Figurs is typical of an elite return man. He is young (24), fast (runs a 40-yard dash in 4.3 seconds) and comes from Florida (Fort Pierce). Growing up, he played a game with his friends called "throw-up tackle," in which he would throw up the ball, catch it, and run until one of his friends tackled him. It was early practice for his role on special teams.

Like every return man, Figurs has greater ambitions. His natural position is wide receiver and he is listed as such on the Ravens' roster. But he has yet to make a catch this season. Figurs is suffering from a common problem: Although return men are among the most electric players in the league, teams have not found a way to maximize their skills.

"It takes time to work into that dual role," Figurs said. "It's just getting experience. Football is pretty specialized now."

As NFL teams grow more desperate on offense, they search for ways to involve their playmakers. Usually, this results in reverses, short passes and various trick plays. Sometimes, the return men are even positioned in the end zone during opponents' field-goal attempts.

Last season, Hester returned a missed field goal 108 yards against the Giants. This season, San Diego's Antonio Cromartie returned a missed field goal 109 yards against the Vikings. But even that record-setting dash could not make Cromartie the Chargers' regular return man. The position is occupied by Sproles, who ran down the Indianapolis Colts this season with two returns for touchdowns in the same Sunday night game.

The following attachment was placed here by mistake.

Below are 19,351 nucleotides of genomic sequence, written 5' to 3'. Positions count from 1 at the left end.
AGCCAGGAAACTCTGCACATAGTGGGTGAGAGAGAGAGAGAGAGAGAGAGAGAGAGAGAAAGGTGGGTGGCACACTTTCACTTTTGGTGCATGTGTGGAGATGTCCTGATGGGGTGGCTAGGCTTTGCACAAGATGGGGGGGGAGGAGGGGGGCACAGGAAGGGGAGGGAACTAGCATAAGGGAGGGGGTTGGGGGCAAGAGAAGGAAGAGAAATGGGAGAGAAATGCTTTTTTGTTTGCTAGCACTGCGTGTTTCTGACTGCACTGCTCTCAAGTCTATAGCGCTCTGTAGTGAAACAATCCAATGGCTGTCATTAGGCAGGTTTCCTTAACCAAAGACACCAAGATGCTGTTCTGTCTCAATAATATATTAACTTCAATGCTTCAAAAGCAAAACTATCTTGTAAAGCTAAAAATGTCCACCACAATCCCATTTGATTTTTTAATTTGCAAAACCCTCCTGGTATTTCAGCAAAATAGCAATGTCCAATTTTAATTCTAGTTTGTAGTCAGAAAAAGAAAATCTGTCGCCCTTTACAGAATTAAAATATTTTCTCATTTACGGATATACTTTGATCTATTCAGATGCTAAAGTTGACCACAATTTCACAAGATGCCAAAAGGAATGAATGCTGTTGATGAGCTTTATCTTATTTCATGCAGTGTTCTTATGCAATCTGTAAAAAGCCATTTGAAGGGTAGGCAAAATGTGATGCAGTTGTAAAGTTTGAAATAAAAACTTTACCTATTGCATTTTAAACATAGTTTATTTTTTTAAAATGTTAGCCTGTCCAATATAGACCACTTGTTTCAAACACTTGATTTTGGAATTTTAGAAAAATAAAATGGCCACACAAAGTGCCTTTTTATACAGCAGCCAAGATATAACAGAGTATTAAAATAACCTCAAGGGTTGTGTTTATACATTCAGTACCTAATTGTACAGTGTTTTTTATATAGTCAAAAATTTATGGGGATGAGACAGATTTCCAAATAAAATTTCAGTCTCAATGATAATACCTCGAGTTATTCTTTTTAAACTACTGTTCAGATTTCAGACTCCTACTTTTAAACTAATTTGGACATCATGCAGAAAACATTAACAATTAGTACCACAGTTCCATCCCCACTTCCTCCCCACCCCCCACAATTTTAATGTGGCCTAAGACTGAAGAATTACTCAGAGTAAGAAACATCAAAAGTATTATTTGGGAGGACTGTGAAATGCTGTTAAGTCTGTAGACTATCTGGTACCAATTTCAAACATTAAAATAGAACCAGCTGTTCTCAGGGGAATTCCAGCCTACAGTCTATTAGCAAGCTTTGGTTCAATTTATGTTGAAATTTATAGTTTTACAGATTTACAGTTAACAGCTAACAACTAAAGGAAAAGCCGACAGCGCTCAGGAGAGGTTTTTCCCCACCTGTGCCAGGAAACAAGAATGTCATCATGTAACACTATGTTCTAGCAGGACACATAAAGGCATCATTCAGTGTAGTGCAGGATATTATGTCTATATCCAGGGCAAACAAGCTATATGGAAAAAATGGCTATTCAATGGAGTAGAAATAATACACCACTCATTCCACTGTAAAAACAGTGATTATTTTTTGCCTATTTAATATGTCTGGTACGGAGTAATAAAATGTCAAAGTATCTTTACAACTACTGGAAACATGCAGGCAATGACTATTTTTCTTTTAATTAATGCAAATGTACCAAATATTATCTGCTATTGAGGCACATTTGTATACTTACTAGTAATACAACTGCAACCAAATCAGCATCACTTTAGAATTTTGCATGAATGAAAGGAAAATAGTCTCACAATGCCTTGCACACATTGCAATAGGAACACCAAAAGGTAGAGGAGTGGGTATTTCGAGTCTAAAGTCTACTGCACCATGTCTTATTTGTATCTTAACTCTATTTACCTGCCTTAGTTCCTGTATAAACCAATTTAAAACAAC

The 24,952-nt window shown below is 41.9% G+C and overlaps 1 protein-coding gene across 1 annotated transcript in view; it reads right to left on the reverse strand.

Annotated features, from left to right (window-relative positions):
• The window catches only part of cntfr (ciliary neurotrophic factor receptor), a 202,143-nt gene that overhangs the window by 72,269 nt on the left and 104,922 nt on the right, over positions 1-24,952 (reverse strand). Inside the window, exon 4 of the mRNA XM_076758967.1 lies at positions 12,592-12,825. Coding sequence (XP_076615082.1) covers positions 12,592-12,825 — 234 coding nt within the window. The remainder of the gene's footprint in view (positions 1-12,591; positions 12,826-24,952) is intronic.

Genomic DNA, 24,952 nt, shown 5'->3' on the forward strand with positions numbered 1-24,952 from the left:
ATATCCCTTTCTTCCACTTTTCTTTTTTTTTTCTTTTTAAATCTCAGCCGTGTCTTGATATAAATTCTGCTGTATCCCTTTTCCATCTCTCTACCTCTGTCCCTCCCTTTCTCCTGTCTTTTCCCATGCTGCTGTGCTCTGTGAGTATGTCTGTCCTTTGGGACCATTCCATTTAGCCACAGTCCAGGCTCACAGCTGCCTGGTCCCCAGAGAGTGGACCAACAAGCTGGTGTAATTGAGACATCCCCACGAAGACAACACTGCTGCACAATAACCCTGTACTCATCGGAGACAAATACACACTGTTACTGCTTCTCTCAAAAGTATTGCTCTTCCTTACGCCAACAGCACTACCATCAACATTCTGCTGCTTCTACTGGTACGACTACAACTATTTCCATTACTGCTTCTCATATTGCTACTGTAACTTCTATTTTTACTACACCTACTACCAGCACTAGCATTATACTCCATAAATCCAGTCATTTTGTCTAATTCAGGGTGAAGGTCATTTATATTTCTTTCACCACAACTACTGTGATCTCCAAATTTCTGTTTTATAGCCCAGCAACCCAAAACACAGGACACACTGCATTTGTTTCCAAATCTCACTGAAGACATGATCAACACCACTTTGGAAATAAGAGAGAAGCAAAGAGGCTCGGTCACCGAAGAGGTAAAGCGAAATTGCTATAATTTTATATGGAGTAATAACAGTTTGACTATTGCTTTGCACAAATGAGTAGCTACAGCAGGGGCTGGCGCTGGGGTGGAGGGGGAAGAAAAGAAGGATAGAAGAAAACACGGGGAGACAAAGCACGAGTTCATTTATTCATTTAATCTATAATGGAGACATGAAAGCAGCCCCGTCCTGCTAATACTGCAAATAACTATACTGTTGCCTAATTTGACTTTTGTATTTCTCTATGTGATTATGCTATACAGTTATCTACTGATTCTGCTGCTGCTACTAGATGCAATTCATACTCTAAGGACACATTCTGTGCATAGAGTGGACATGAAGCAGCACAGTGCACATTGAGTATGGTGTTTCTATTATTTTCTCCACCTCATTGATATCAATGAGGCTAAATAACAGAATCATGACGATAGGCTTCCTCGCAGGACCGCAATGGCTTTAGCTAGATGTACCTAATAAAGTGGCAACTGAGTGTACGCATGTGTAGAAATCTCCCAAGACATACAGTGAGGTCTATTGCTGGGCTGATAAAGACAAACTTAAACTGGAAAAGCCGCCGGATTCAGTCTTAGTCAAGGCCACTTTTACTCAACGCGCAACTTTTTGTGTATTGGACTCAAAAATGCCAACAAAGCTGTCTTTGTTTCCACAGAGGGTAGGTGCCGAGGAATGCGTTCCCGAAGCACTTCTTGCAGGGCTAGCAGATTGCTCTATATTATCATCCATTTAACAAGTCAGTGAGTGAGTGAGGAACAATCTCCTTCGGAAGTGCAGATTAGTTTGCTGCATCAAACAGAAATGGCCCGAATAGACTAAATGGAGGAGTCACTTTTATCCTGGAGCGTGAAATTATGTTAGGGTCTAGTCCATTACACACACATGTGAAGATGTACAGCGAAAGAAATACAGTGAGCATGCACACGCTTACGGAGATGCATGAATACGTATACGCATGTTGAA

Cromartie is a unique brand of playmaker. He is not the Chargers' return man and was not in their starting lineup until recently. Listed primarily as a backup cornerback this season, he still leads the NFL with nine interceptions. "My goal is to get in there and play in the nickel package and do whatever I can," Cromartie said modestly.

Cromartie has asked the Chargers about playing some offense, like Hester does for the Bears. But Hester has not been nearly as successful on offense as he is on special teams. Return men are a specific breed. They need space to operate and time to see the whole field. Putting them one-on-one with a cornerback often limits their ability.

"I honestly think Devin can be a good receiver," Parrish said. "I know I'm a good receiver. I don't look at it like returns are all we do. I played receiver and quarterback growing up. I've never been just a returner. I guess it's something we just get labeled as."

Parrish is one of Hester's closest friends in the league. They both went to the University of Miami and text message each other after every game. If Hester or Parrish returns a kick for a touchdown, the text message will read: "I got mine today."

The spike in special-teams touchdowns this year is due mainly to dynamic return men, but also to lackluster coverage units. Since free agency, it has been harder for teams to maintain continuity on special teams. And because of the salary cap, clubs are more likely to use rookies for coverage units than highly paid veterans.

To hide their deficient coverage, kickers usually aim for touchbacks, with low and deep line drives. But elite return men are often encouraged to run balls out of the end zone. There is obviously a chance that they will be tripped up inside their own 20-yard-line. But they will gladly accept that risk for the opportunity to go the distance.

If teams cannot score with 50-yard passes or prolonged touchdown drives, they need to find another way. They have to trust their little people.